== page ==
Figure 2.

Oncogenic NRAS gene, protein, and activity levels are Dox dose-dependent. B11 and THP-1 parental cells were plated in liquid culture with 0, 0.1, 1, and 10 μg/mL Dox for 96 hours. A, RNA-seq reveals levels of mutant NRAS allele (endogenous G12D, or knocked-in G12V) in each sample. B, B11 and G6 cells were grown without Dox for 96 hours and then treated with the Dox dose indicated for 48 hours before being harvested and analyzed by Western blot analysis for NRAS and NRAS-effector, phosphorylated ERK (pERK), total ERK, phosphorylated AKT (pAKT), total AKT, and ß-actin. C, RAS-GTP level assay measures the amount of GTP-bound (active) Ras GTPase with the Raf1 protein-binding domain. D, Western blot analysis of B11 and G6 cells grown in the absence of Dox for 0, 24, 48, 72, and 96 hours.

Figure 2.

Oncogenic NRAS gene, protein, and activity levels are Dox dose-dependent. B11 and THP-1 parental cells were plated in liquid culture with 0, 0.1, 1, and 10 μg/mL Dox for 96 hours. A, RNA-seq reveals levels of mutant NRAS allele (endogenous G12D, or knocked-in G12V) in each sample. B, B11 and G6 cells were grown without Dox for 96 hours and then treated with the Dox dose indicated for 48 hours before being harvested and analyzed by Western blot analysis for NRAS and NRAS-effector, phosphorylated ERK (pERK), total ERK, phosphorylated AKT (pAKT), total AKT, and ß-actin. C, RAS-GTP level assay measures the amount of GTP-bound (active) Ras GTPase with the Raf1 protein-binding domain. D, Western blot analysis of B11 and G6 cells grown in the absence of Dox for 0, 24, 48, 72, and 96 hours.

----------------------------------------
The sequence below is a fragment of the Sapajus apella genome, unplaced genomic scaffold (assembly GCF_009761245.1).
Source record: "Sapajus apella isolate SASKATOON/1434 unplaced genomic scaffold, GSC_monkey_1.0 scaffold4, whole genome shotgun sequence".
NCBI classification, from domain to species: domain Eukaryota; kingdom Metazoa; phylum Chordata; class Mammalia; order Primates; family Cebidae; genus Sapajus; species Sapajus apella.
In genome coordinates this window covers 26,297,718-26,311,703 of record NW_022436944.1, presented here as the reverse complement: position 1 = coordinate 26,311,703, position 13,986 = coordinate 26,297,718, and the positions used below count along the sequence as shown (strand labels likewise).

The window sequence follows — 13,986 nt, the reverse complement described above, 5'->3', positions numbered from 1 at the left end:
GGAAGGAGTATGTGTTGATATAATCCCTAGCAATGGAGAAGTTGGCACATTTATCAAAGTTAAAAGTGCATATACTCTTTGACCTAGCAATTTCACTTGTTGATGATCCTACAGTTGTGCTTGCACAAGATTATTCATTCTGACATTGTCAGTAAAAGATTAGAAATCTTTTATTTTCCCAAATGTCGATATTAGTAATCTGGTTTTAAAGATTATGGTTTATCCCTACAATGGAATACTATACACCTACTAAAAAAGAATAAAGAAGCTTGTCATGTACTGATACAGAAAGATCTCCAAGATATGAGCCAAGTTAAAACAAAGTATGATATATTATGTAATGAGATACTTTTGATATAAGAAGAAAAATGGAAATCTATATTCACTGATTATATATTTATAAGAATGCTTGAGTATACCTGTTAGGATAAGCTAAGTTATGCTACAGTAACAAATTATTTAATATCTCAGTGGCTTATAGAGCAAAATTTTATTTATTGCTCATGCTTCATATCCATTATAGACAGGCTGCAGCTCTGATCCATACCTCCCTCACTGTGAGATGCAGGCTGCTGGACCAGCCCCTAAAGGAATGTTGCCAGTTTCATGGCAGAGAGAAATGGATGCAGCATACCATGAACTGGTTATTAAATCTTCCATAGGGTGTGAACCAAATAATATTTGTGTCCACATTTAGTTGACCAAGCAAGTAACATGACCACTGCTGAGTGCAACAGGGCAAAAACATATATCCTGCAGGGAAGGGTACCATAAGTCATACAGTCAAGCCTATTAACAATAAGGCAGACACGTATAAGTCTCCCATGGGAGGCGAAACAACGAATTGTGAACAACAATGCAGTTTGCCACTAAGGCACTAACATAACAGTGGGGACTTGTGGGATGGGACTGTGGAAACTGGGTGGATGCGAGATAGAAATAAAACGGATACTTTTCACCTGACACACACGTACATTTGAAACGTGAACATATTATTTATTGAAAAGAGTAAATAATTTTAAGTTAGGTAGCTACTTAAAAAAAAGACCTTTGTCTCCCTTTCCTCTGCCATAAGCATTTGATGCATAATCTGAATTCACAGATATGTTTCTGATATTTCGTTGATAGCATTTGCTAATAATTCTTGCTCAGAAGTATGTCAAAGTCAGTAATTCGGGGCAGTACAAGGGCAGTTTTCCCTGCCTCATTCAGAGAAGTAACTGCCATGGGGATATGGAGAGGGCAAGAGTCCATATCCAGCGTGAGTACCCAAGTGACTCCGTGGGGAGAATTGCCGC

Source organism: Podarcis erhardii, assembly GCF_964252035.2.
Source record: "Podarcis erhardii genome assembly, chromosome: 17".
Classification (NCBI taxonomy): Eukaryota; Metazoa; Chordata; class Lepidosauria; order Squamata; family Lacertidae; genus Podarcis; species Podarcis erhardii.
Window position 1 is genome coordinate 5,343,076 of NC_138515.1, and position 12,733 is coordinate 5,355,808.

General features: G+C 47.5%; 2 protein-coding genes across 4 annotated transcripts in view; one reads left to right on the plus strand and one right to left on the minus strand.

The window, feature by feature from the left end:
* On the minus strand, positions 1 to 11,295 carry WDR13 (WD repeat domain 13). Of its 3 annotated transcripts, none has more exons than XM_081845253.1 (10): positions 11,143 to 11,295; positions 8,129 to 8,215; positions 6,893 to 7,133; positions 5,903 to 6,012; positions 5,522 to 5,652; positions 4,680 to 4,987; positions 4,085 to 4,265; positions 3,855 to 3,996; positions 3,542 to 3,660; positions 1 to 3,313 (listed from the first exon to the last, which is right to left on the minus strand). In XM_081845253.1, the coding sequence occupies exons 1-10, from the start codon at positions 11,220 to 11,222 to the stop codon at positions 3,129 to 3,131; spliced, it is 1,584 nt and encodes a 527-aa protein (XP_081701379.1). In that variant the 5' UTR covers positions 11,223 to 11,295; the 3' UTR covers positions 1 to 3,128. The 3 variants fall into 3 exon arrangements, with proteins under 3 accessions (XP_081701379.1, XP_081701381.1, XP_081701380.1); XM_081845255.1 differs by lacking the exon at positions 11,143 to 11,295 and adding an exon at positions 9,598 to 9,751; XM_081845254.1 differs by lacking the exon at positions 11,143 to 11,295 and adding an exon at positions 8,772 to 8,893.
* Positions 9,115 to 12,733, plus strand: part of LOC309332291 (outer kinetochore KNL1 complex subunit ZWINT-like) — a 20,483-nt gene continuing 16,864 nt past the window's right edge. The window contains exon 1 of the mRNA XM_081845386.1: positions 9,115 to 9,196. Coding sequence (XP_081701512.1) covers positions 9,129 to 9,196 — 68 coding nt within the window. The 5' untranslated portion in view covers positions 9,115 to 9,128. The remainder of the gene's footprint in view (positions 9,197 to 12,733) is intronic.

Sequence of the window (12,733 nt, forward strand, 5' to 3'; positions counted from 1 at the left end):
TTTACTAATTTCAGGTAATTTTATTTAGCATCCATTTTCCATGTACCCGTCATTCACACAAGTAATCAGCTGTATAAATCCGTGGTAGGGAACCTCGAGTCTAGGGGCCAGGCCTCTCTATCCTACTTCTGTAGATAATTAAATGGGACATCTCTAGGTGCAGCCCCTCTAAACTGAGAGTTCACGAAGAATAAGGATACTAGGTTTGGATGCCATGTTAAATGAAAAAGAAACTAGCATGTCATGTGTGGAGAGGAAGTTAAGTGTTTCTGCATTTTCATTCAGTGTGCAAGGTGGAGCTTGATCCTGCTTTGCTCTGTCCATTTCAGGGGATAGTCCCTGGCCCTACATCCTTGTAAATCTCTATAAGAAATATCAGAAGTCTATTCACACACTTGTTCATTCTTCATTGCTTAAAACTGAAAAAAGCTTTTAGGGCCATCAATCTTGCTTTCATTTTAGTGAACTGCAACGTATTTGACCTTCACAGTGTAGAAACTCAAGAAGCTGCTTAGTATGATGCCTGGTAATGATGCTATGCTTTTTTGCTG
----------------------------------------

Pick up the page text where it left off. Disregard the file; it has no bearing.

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Next, NRAS protein levels were assessed by Western blot analysis. In the absence of Dox, NRAS expression was minimally detectable in B11 and G6 cells. However, NRAS was induced by Dox treatment as were levels of phosphorylated RAS-effectors, pERK and pAKT. The levels of these proteins were correlated to Dox dose (Fig. 2B). These data show that transcript levels do not accurately reflect protein expression (as has been previously reported; ref. 34) and subtle differences in transcript levels can lead to significant differences in protein level. To investigate whether these protein levels reflect levels of active RAS, we measured the amount of GTP-bound (active) RAS through its interaction with the RAF1 protein-binding domain (35, 36). This assay demonstrated that RAS activity level also correlated with Dox concentration (Fig. 2C). Furthermore, in the absence of Dox, B11 and G6 cells displayed progressive reduction in levels of phosphorylated RAS effectors, ERK and AKT, over time (Fig. 2D). Together, these data demonstrate that B11 and G6 cells express mutant NRAS in response to Dox and that the levels of the mutant NRAS protein correlates with Dox dose.

Moderate levels of oncogenic NRAS lead to maximal cell cycling